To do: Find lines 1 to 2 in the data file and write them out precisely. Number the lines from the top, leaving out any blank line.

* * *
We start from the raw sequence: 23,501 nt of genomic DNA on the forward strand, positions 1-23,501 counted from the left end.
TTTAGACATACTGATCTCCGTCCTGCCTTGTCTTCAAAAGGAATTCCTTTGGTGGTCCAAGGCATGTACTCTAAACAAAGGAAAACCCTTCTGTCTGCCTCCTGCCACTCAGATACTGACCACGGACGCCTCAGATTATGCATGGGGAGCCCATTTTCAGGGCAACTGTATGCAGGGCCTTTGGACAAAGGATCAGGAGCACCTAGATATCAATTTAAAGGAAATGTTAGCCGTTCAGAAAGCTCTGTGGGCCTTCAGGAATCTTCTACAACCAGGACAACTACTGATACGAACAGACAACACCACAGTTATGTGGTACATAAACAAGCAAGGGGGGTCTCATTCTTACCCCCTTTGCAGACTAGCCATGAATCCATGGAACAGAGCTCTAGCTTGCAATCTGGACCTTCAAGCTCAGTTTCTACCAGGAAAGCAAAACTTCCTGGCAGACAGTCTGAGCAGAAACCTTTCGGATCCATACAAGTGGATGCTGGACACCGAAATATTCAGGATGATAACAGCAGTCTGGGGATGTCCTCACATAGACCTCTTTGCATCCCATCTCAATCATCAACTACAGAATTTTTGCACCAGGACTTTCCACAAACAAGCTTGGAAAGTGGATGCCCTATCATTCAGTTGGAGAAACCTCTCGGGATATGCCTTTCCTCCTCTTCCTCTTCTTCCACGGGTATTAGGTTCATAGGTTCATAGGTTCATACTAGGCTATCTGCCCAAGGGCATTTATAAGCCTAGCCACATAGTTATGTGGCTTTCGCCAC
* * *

We start from the raw sequence: 23,501 nt of genomic DNA on the forward strand, positions 1-23,501 counted from the left end.
TTTAGACATACTGATCTCCGTCCTGCCTTGTCTTCAAAAGGAATTCCTTTGGTGGTCCAAGGCATGTACTCTAAACAAAGGAAAACCCTTCTGTCTGCCTCCTGCCACTCAGATACTGACCACGGACGCCTCAGATTATGCATGGGGAGCCCATTTTCAGGGCAACTGTATGCAGGGCCTTTGGACAAAGGATCAGGAGCACCTAGATATCAATTTAAAGGAAATGTTAGCCGTTCAGAAAGCTCTGTGGGCCTTCAGGAATCTTCTACAACCAGGACAACTACTGATACGAACAGACAACACCACAGTTATGTGGTACATAAACAAGCAAGGGGGGTCTCATTCTTACCCCCTTTGCAGACTAGCCATGAATCCATGGAACAGAGCTCTAGCTTGCAATCTGGACCTTCAAGCTCAGTTTCTACCAGGAAAGCAAAACTTCCTGGCAGACAGTCTGAGCAGAAACCTTTCGGATCCATACAAGTGGATGCTGGACACCGAAATATTCAGGATGATAACAGCAGTCTGGGGATGTCCTCACATAGACCTCTTTGCATCCCATCTCAATCATCAACTACAGAATTTTTGCACCAGGACTTTCCACAAACAAGCTTGGAAAGTGGATGCCCTATCATTCAGTTGGAGAAACCTCTCGGGATATGCCTTTCCTCCTCTTCCTCTTCTTCCACGGGTATTAGGTTCATAGGTTCATAGGTTCATACTAGGCTATCTGCCCAAGGGCATTTATAAGCCTAGCCACATAGTTATGTGGCTTTCGCCAC